MLB makes statement with PED suspensions

Alex Rodriguez, 12 others suspended in MLB doping case

Alex Rodriguez held a press conference before the game Monday night in Chicago.
Charles Cherney/AP
Alex Rodriguez held a press conference before the game Monday night in Chicago.

Major League Baseball, determined to put an end to the doping era that has tarnished its last two decades, suspended Yankees superstar Alex Rodriguez on Monday, along with a dozen other players, two of them starters for pennant contenders, for their connection to Biogenesis, a defunct Florida anti-aging clinic that allegedly supplied them with banned performance-enhancing drugs.

The punishments were the most sweeping since the Black Sox game-fixing scandal of 1919.

Rodriguez, the highest-paid performer in the sport’s history and the most prominent to be sanctioned for doping, was handed a 211-game suspension through the end of the 2014 season — a potentially career-ending punishment. He plans to appeal. The others were given 50-game bans, reportedly in exchange for agreeing not to contest them.


The suspensions generally were supported by the players’ peers, many of whom resent being linked to a sport in which exceptional performances routinely come under suspicion from the news media and the public.

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“Today is a sad day for MLB, the fans of this great game and all players who may have been negatively affected by others’ selfishness,” tweeted Evan Longoria, the Tampa Bay Rays’ All-Star third baseman.

Along with Rodriguez, those suspended include: Rangers outfielder Nelson Cruz, Tigers shortstop Jhonny Peralta, and Padres shortstop Everth Cabrera, all of whom were selected for last month’s All-Star Game; Yankees catcher Francisco Cervelli, Phillies pitcher Antonio Bastardo, Mets outfielder Jordany Valdespin, Mariners catcher Jesus Montero, and free agent pitcher Jordan Norberto.

Add to that four minor leaguers: Fernando Martinez (Yankees), Cesar Puello (Mets), Fautino De Los Santos (Padres), and Sergio Escalona (Astros).

“This case resoundingly illustrates that the strength of our program is not limited only to testing,” commissioner Bud Selig said in a prepared statement. “We continue to attack this issue on every front — from science and research to education and awareness, to fact-finding and investigative skills.”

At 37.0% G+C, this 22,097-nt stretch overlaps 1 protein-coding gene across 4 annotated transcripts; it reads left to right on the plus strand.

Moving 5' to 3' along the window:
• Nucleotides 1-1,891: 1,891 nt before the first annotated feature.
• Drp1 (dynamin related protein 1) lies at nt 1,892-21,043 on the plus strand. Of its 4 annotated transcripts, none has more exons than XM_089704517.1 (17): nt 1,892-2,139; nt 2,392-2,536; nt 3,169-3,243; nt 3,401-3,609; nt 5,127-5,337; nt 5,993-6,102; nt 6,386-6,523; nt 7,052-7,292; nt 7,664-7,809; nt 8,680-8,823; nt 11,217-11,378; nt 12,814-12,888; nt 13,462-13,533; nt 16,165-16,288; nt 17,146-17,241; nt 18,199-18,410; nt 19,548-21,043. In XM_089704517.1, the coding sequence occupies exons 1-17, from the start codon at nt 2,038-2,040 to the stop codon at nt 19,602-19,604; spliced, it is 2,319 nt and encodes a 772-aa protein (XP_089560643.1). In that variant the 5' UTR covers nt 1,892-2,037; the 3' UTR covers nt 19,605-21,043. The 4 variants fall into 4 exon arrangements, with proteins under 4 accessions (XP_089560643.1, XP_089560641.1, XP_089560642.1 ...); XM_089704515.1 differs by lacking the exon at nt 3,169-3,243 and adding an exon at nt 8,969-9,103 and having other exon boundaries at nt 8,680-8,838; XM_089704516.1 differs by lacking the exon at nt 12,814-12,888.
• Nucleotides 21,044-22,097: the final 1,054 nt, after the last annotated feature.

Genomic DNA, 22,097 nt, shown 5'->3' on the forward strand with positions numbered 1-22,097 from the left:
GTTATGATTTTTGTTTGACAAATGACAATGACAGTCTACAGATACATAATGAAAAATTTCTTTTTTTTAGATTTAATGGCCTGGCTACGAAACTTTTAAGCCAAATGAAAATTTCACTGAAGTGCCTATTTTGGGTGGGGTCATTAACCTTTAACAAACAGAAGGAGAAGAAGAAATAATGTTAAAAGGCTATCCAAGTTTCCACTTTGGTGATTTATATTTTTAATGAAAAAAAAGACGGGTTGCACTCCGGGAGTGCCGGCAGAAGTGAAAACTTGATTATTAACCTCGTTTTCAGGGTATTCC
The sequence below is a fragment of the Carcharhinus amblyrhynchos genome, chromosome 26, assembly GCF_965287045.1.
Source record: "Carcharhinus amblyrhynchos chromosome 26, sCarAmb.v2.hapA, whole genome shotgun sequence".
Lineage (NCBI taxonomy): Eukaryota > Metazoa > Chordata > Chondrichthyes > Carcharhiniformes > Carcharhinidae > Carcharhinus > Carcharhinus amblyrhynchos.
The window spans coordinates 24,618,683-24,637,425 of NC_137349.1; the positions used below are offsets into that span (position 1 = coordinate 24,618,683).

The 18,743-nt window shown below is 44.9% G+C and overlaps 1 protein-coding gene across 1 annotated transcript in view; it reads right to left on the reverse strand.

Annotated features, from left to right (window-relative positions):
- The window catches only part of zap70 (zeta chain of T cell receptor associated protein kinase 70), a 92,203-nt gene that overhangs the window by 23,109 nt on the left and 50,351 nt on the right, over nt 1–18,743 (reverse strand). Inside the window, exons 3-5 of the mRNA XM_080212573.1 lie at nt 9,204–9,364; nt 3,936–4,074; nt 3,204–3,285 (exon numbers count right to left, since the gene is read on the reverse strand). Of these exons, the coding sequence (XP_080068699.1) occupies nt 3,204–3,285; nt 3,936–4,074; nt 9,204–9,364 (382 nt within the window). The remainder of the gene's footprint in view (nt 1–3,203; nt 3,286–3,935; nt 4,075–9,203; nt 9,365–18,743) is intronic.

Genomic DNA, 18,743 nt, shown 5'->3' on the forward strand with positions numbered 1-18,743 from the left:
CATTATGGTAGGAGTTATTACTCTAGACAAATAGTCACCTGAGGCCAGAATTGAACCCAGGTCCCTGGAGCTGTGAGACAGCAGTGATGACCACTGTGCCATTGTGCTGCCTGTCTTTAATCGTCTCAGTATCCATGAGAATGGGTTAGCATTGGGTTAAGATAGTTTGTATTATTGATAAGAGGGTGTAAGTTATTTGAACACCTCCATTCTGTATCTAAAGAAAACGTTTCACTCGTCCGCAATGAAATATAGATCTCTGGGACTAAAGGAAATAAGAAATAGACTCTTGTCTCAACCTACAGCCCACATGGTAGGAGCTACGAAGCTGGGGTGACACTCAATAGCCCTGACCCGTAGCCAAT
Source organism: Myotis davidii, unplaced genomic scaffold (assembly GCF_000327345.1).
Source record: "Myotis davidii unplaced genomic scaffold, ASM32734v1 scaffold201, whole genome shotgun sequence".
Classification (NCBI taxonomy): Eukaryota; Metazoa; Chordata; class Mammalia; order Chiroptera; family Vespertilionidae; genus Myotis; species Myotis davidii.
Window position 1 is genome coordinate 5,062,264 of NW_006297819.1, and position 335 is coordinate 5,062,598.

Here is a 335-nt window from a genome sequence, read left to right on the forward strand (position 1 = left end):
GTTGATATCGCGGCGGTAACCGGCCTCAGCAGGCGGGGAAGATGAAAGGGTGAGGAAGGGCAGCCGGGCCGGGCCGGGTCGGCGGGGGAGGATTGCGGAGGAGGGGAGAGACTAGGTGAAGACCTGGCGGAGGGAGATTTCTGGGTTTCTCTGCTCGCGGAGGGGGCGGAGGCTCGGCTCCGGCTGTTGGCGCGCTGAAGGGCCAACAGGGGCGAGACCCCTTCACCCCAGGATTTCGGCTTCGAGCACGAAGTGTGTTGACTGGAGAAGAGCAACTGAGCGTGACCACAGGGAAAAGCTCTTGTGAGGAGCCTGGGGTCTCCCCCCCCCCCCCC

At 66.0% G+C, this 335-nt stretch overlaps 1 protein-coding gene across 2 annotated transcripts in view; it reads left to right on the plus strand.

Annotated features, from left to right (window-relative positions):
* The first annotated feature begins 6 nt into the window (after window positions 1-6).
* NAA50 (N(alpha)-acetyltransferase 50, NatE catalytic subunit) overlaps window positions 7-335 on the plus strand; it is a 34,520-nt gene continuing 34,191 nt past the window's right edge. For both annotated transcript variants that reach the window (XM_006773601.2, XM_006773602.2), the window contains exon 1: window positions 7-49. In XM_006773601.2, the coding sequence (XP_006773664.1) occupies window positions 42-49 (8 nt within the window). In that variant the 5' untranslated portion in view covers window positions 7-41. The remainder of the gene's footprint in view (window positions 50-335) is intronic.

Rodriguez, the charismatic 38-year-old third baseman who’d been considered a certain Hall of Famer, was tagged with a much heavier penalty than the others because of his use and possession over multiple years of numerous forms of prohibited drugs. Those included steroids, testosterone, and human growth hormone, as well as “engaging in a course of conduct intended to obstruct and frustrate” the investigation by the commissioner’s office.

Rodriquez’s misconduct reportedly included intimidating witnesses, destroying evidence, and lying to investigators about his doping, according to Major League Baseball.

Rodriguez is seen as unlikely to come back to the majors after such a long suspension. His appeal was supported Monday by MLB Players Association executive director Michael Weiner, who called the length “way too harsh.”

Rodriguez, who is earning $28 million this year and is signed for an additional $86 million through 2017, will be eligible to play while his appeal is handled by arbitrator Fredric Horowitz, which likely will take at least a few weeks.

Rodriguez suited up for the Yankees Monday for the first time since his January hip surgery and a subsequent quadriceps injury, getting one hit in four at-bats in an 8-1 loss to the White Sox and being booed roundly by the Chicago fans. “I’m not going to bring him up to sit him,” said manager Joe Girardi.


Before the game, Rodriguez said “I'm fighting for my life” in contesting the suspension.

After Milwaukee outfielder Ryan Braun, the 2011 National League Most Valuable Player, agreed to accept a 65-game suspension last month for the balance of the season for his involvement with Biogenesis, it was considered inevitable that the other players with connections to the clinic also would be punished. Blue Jays outfielder Melky Cabrera, Athletics pitcher Bartolo Colon, and Padres catcher Yasmani Grandal, also linked to Biogenesis, already had served 50-game suspensions after positive tests, and Rodriguez was considered a decidedly more significant target.

Though Rodriguez had admitted to using steroids for three years (2001-03) when he played for the Texas Rangers, he had not tested positive since then. But Biogenesis founder Anthony Bosch, who cooperated with MLB investigators in exchange for immunity and other considerations, provided evidence from e-mails, text messages, and payment records indicating that Rodriguez had bought and used drugs from the clinic and had recruited other players to become clients.

The suspensions came just eight days after the Baseball Hall of Fame enshrined no living candidates for the first time since 1965, with voters bypassing the likes of Barry Bonds and Roger Clemens, whose doping links damaged what had been viewed as inevitable elections.

Rodriguez, whose 647 career home runs are the most of any active player and fifth all-time, was at one time considered an automatic choice to join the Hall of Fame.

“Despite the challenges this situation has created during a great season on the field, we pursued this matter because it was not only the right thing to do, but the only thing to do,” said Selig, who could have banned Rodriguez for life by invoking the “best interests of baseball” clause.

John Powers can be reached at